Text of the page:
For 20 years I have passed the Jaffrey Sports Club in Lavington, Nairobi on my way to work and back home. Whether early morning or late afternoon, there’s always a good number of people walking round the cricket field.
Now, playing cricket, racing cross-country, or climbing mountains (I have done plenty of all three in my time) I can understand and appreciate. But I used to think walking round and round in circles must be one of the most boring and futile ways to pass time.
But now, occasionally, I join them at Jaffreys. I have reached the age when I can no longer play proper cricket, race cross-country or climb mountains.
I have reached the time when, after a replacement hip and a replacement of the replacement, I now sometimes need to ease the metal hip with a gentle walk.
But why walk around the cricket boundary at Jaffreys? Well, first because it is close to home and, second, because there are so few places to pleasantly and safely walk in Nairobi – or anywhere else in Kenya.
I am now reading again Bill Bryson’s second travel book about Britain, The Road to Little Dribbling: Adventures of an American in Britain. This is a sequel to his Notes from a Small Island which, by the way, has just been featured on the BBC’s World Book Club, and you can enjoy as a podcast.
Reading these books has reminded me that one of the very few things about life in Britain I miss is its countryside and its almost incredible pattern of footpaths. Let me tickle that nostalgia once more by quoting what Bryson says: ‘There isn’t a landscape in the world that is more artfully worked, more lovely to behold, more comfortable to be in, than the countryside of Great Britain. It is the world’s largest park, its most perfect accidental garden. I think it may be the British nation’s most glorious achievement.’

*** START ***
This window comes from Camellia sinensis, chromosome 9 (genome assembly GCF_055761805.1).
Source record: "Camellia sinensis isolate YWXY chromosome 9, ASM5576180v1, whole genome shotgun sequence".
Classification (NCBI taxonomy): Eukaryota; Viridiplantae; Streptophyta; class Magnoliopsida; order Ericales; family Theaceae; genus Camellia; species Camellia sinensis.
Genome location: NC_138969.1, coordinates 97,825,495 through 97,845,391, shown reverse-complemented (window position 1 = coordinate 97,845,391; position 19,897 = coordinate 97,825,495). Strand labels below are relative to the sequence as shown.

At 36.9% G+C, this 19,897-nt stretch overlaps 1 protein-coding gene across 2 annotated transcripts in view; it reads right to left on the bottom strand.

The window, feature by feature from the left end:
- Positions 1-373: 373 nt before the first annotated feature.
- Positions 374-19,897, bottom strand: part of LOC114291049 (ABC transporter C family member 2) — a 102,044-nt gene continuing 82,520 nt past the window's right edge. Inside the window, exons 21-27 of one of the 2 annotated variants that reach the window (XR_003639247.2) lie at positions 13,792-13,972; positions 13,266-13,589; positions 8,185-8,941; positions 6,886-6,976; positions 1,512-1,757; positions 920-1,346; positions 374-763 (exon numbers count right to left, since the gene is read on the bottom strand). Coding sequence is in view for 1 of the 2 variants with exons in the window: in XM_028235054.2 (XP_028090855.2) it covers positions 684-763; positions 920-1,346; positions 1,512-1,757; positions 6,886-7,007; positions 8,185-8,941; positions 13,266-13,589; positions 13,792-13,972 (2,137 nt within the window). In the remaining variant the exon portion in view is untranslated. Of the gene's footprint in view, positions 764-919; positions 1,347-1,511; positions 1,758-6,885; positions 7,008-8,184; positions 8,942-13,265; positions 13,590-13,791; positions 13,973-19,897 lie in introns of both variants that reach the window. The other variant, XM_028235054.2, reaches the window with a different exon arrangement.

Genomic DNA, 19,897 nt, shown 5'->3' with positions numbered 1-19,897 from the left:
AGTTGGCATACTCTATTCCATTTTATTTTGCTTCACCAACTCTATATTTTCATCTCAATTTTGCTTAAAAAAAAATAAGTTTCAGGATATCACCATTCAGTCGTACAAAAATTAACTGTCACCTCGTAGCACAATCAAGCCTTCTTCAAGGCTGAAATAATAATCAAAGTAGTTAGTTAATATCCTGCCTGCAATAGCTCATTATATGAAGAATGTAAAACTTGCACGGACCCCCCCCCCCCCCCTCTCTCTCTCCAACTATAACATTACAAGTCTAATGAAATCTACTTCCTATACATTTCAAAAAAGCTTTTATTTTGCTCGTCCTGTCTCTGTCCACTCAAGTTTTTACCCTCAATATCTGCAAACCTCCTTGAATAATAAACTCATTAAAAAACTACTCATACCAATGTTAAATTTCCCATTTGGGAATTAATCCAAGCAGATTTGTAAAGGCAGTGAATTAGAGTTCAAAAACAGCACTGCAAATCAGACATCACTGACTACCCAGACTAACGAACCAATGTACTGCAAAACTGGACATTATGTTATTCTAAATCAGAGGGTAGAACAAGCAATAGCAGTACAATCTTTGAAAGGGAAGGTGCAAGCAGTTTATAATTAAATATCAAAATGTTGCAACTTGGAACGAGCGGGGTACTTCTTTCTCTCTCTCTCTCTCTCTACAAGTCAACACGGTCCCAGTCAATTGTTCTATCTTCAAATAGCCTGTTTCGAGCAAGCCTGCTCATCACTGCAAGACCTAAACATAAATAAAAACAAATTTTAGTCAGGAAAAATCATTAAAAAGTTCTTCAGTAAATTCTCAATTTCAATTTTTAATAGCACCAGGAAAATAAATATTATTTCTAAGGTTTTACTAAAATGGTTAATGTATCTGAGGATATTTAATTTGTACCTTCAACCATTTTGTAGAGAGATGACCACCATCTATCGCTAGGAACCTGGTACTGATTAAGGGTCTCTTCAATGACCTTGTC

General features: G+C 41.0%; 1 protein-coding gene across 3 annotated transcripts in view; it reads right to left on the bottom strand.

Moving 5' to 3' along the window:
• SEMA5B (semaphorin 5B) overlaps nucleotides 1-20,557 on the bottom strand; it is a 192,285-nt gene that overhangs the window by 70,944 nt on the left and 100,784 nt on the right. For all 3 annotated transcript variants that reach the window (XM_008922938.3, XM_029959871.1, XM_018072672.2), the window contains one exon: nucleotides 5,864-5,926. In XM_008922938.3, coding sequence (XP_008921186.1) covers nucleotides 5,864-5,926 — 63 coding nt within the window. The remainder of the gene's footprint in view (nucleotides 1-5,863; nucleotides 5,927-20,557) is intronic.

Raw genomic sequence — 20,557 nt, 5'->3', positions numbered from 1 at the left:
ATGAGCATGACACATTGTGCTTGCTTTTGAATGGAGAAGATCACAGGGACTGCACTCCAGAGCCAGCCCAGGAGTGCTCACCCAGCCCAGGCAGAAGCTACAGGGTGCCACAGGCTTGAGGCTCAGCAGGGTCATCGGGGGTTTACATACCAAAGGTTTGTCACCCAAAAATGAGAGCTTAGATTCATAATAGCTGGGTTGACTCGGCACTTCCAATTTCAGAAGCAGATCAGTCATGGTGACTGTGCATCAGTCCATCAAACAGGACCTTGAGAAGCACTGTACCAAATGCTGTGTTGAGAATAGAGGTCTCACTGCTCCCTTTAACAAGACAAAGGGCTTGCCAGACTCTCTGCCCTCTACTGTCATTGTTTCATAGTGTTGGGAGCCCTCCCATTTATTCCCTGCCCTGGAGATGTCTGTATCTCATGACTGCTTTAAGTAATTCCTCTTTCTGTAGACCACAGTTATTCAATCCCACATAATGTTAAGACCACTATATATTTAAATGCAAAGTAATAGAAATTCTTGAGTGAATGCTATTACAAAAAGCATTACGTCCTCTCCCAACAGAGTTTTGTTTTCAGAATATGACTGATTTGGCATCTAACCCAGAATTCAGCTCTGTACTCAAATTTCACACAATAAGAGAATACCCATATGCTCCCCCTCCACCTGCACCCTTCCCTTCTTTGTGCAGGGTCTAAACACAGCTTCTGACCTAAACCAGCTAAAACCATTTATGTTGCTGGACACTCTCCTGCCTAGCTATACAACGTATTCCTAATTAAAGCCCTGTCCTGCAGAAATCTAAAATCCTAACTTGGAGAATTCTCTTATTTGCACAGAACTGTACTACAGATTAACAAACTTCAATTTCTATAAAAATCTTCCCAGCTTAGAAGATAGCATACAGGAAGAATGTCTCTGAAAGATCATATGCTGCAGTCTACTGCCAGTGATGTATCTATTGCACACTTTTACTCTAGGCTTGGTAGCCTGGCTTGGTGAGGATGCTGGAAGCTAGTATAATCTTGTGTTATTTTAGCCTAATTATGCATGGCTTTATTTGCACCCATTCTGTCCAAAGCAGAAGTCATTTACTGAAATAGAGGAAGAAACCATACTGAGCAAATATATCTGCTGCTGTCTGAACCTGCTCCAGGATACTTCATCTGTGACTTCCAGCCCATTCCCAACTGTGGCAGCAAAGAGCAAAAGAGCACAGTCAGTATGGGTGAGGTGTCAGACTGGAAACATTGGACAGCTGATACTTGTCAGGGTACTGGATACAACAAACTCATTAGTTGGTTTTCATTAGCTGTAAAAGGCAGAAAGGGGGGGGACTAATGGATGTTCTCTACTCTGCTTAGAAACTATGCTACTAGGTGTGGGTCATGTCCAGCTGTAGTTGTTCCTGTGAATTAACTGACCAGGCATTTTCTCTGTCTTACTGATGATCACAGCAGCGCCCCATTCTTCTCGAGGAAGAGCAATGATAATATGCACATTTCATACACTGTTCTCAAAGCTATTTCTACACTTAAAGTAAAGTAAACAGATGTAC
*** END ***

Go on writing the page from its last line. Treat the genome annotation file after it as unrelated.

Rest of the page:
Kenya’s landscape is certainly more large scale, dramatic and arresting than Britain’s – with its snow-capped mountain, its flamingo-fringed lakes, its wildlife savannahs, and its stark deserts. But it is not so artfully worked and, certainly, not as comfortable to be in as the more gentle and placid British countryside.
I love driving around Kenya – the kaleidoscopic road to Mombasa, the steep drop into the Rift Valley, the cornfield slopes beyond Narok, the switchback ride through the Mau Forest – but rarely can you stop, get out of the car and take a walk. The game parks are wonderful places, but usually the only walk you can take – and only in some of them – is with a guide with a gun.
And where can you take a leisurely walk in or near Nairobi? My favourite place used to be Ngong Hills, but I find it a bit too steep now. There are the forest places – Karura, Ngong Road and Ololua – but getting to them involves a small expedition. There is the City Park and the Arboretum… No, Nairobi isn’t a city for leisurely walking.
But close to me is the Jaffrey Sports Club. My wife, always encouraging me to get more exercise, persuaded me to go there last Sunday morning. We did a leisurely couple of laps of the 440 metres boundary track.
There was a cricket match being played in the centre, and I was disappointed to see that more than half of the players were not wearing white kit. Not proper at all. A cricket match should embellish the scenery!
After the two laps I was ready for a curry lunch. So we retired to the Golden Spoon, within the main building, where I enjoyed a splendid curry of chicken strips with ginger, drenched in a typical (so the menu said) Pakistani sauce. On the TV, Pakistan were playing South Africa. Now that is a more leisurely way to watch cricket.
John Fox is Chairman of iDC Email: firstname.lastname@example.org